The Democratic Senatorial Campaign Committee is knocking Republicans for what they're calling the party's "recruiting nightmare" for Senate races, noting in a memo obtained by The Hill that Republicans faced a number of recruiting losses this week.

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“The recruiting nightmare continues to embarrass national Republicans with this week possibly being one of the worst yet after major failures in Colorado, Iowa, North Carolina, and Alaska, ” DSCC spokesman Justin Barasky said in the memo.

Even as Democrats struggle to find their own top-notch Senate talent in key states, the DSCC memo highlights serious Republican recruiting challenges in four states: Colorado, North Carolina, Iowa and Alaska.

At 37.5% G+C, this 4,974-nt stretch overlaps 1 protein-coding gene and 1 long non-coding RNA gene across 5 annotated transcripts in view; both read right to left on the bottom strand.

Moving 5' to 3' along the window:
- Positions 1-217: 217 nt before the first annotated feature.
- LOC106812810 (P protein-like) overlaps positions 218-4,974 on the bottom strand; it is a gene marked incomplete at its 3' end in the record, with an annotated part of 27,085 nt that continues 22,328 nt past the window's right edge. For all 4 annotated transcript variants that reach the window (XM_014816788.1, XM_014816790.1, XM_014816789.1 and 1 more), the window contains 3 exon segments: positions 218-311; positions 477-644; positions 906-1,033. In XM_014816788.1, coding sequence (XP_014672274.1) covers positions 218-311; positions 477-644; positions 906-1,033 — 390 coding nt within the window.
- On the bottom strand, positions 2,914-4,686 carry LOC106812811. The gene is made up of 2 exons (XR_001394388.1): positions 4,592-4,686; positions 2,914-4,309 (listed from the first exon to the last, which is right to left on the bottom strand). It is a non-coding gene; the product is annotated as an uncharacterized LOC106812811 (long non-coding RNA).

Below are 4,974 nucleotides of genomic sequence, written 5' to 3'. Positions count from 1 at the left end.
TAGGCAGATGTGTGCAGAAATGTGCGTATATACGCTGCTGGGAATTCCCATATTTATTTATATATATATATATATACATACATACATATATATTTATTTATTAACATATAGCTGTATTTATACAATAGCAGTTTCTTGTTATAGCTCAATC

In Colorado, Rep. Cory GardnerCory Scott GardnerOvernight Health Care: US coronavirus deaths hit 200,000 | Ginsburg's death puts future of ObamaCare at risk | Federal panel delays vote on initial COVID-19 vaccine distribution The Hill's Campaign Report: GOP set to ask SCOTUS to limit mail-in voting Senate GOP sees early Supreme Court vote as political booster shot MORE (R) opted against challenging Sen. Mark UdallMark Emery UdallThe 10 Senate seats most likely to flip Democratic presidential race comes into sharp focus Democrats will win back the Senate majority in 2020, all thanks to President Trump MORE (D), a choice that leaves the GOP without its strongest potential candidate and without any clear contenders for the seat.